Who was this woman? The instant answere is that July the 22th the Roman Catholic Church commemorates Saint Mary of Magdala, the first person to whom Jesus Christ was revealed after his resurrection, in order to announce the event to the world. The name Magdalene comes from Magdala, her native land.
The reputation of prostitute dates back to 591, when Pope Gregory the Magnus in a sermon equated her to the adultress (John 8,1-11) and likely messed up with Mary of Bethany, Lazarus' sister, called "the sinner" in the Gospel of Luke. Mary Magdalene was there during the Crucifixion with Mary of Bethany and Mary mother of Christ.
It was a mistake committed misundestanding the Scriptures and the historical characters, probably with a bit of misogyny and reserve about the role of this woman in the Jesus life: Mary Magdalene washed and spread balms on his corpse, a kind of habit just allowed to a wife or another man. Apocryphal Gospels call her "the great apostle". The success of the novel "The Da Vinci Code", by Dan Brown, has furthermore attracted attention on this person but without reliable evidences and solidity.
Mary Magdalene is often depicted on the foot of the cross, supporting the Madonna or embracing the wooden pole, as in the fresco cycle of the Passion, painted by Girolamo Romanino (1534) in the church of Santa Maria della Neve, Pisogne (Brescia). The brixian mannerist painter Luca Mombello made a portrait of Mary with long blond hair, naked and surrounded by angels: the painting is on exhibition in the CaMus Museum in Breno (BS).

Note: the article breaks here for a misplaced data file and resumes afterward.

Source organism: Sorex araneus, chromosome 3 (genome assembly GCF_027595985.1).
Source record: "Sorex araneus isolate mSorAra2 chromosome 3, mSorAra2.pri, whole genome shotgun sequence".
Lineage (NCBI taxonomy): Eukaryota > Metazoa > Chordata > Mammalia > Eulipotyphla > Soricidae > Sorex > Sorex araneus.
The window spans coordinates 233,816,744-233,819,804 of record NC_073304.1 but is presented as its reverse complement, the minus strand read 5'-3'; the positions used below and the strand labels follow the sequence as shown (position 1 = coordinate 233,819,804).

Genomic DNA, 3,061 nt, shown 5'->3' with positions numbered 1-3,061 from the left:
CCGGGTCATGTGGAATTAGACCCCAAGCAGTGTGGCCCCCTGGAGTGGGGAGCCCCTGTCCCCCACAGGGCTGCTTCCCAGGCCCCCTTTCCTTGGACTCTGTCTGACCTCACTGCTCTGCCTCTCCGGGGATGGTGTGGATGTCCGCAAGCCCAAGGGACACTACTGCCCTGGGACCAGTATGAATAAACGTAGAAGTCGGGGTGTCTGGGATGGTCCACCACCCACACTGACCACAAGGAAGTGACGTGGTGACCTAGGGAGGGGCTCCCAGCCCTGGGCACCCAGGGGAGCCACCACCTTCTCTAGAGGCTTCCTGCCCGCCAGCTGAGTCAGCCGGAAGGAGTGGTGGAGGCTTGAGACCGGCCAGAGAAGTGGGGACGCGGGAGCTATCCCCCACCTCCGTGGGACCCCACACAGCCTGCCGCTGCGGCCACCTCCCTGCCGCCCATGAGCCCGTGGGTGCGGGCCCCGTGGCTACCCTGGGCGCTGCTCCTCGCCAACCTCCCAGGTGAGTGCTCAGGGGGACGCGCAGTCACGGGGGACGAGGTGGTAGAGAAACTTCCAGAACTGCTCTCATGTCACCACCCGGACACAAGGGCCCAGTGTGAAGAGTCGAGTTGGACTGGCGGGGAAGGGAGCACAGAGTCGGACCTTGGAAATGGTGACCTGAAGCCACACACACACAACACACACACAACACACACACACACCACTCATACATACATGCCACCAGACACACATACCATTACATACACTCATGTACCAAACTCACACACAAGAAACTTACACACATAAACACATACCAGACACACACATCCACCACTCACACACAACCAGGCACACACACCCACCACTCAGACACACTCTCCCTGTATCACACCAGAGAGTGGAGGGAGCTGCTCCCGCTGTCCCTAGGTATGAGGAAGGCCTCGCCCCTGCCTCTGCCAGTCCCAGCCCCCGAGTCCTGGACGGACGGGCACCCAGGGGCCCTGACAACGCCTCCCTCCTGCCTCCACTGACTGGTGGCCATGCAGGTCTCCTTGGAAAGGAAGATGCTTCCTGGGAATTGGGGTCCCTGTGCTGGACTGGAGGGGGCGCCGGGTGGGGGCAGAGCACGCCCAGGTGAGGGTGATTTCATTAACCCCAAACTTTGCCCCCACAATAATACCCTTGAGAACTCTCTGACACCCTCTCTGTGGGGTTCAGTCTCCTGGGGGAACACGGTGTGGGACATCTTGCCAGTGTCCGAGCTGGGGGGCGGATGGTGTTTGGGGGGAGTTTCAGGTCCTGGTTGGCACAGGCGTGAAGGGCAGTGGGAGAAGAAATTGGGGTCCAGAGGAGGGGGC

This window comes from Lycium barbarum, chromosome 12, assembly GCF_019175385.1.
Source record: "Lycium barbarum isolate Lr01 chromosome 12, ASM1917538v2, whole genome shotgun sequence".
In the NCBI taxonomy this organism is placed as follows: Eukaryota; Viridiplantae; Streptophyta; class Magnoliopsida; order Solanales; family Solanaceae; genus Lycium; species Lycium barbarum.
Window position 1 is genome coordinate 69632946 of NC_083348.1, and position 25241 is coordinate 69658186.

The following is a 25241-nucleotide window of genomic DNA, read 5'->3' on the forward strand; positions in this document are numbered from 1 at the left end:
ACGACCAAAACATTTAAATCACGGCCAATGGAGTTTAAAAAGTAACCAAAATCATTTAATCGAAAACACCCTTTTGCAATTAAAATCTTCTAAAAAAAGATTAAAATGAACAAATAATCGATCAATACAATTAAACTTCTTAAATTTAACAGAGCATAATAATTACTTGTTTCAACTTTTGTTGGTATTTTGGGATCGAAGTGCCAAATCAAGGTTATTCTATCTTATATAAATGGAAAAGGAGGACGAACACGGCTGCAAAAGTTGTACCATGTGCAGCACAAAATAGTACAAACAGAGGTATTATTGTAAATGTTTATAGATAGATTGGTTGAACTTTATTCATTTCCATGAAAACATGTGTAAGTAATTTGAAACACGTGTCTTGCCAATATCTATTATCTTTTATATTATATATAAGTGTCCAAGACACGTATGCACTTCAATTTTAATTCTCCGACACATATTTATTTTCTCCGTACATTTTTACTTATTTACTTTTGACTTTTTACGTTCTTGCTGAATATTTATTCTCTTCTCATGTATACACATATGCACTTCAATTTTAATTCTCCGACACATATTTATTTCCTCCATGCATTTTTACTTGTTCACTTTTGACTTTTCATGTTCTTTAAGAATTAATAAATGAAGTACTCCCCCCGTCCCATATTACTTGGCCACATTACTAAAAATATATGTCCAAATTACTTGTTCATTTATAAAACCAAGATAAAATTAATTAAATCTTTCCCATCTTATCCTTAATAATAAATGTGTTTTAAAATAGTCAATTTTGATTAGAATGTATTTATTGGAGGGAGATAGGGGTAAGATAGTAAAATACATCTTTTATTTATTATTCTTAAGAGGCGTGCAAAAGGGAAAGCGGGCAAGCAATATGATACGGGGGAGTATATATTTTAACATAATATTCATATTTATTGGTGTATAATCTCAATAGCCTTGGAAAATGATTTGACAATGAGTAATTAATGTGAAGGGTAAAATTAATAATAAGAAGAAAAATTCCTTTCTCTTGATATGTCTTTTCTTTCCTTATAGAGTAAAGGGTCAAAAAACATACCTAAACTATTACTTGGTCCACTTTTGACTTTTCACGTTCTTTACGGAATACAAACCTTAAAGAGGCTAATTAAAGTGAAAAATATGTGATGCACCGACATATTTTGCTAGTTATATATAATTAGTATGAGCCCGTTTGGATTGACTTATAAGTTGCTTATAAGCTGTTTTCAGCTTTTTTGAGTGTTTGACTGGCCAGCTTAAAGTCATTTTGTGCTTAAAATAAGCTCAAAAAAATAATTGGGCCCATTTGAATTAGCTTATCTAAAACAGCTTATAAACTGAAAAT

There are also rumours about the statue of the Magdalene carved by Beniamino Simoni (18th c.), part of the Cerveno Via Crucis deposition chapel, wich maybe represents his mistress: that impudent act gave rise to the wrath of the parson, Bartolomeo Bressanelli, and it was perhaps the reason why the artist went away, leaving unfinished the work, then completed by the Fantoni brothers.
Passion, temptation, repentance: all this injured the name of Mary Magdalene but at the same time she remains one of the most loved subjects in the art history. She's usually depicted bareheaded, with long hair, sometimes near to a skull or balm cruets and the crucifix, elements that talks subtle about a woman who hadn't any fault except being just like this.